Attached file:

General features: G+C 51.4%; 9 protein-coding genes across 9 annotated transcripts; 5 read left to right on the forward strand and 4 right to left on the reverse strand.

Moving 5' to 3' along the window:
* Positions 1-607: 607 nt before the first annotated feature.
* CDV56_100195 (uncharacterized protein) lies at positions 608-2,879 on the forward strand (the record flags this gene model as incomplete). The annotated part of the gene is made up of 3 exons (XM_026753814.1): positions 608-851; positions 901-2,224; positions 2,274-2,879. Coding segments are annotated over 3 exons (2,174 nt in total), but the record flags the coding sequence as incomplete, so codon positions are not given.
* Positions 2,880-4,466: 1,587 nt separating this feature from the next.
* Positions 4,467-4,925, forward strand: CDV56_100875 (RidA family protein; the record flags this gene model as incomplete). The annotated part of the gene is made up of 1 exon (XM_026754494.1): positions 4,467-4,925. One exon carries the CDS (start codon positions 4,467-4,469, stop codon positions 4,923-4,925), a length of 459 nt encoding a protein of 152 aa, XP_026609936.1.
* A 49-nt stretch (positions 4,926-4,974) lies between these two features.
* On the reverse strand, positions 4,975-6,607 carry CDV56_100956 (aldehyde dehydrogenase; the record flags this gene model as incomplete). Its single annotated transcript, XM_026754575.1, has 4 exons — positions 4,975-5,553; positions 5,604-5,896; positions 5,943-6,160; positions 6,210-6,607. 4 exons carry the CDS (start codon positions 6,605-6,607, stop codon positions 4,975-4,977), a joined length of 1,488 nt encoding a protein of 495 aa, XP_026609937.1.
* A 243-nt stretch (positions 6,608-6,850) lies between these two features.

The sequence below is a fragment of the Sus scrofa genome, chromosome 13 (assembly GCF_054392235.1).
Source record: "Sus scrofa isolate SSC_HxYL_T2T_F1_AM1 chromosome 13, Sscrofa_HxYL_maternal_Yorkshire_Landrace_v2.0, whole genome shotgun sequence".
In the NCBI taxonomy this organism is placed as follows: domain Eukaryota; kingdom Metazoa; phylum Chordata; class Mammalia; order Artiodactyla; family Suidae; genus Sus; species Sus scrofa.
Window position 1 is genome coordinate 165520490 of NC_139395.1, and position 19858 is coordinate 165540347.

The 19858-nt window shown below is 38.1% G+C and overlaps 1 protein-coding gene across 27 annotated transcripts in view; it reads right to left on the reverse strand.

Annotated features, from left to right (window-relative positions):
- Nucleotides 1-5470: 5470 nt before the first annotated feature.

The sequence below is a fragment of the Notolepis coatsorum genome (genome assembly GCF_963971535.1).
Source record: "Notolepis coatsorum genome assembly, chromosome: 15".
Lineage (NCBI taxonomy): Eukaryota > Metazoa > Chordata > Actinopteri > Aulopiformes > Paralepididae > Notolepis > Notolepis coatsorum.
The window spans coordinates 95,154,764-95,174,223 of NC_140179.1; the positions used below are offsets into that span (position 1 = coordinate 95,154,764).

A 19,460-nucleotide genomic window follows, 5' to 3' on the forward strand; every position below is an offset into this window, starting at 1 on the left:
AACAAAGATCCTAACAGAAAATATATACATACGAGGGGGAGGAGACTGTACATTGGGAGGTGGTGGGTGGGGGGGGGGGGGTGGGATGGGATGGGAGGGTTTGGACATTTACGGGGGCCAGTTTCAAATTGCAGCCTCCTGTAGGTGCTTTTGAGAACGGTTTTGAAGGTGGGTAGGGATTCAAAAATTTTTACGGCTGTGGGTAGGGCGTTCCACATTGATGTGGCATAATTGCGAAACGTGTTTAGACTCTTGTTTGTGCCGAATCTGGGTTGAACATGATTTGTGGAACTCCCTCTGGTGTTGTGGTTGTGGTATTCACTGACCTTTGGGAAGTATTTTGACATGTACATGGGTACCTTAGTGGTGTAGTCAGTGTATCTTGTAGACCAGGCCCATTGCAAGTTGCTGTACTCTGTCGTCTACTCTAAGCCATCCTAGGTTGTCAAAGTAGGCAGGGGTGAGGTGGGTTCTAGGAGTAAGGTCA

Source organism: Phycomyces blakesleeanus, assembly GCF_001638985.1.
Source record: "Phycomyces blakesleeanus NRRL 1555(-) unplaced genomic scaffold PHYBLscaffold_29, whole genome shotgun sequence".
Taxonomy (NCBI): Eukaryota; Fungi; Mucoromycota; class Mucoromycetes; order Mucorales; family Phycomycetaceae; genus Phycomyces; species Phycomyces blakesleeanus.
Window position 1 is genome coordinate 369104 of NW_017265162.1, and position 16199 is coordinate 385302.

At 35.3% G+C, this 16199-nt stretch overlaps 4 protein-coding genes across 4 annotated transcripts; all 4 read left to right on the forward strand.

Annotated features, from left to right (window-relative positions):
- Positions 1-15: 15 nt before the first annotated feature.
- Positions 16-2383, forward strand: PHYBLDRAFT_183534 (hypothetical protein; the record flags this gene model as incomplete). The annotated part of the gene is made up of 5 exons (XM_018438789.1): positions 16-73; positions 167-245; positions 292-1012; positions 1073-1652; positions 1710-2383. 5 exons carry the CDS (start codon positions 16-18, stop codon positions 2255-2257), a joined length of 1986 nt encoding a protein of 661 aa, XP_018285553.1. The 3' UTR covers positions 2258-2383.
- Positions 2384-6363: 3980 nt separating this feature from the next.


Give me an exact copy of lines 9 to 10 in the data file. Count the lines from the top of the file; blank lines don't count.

* A 243-nt stretch (positions 6,608-6,850) lies between these two features.

The sequence below is a fragment of the Sus scrofa genome, chromosome 13 (assembly GCF_054392235.1).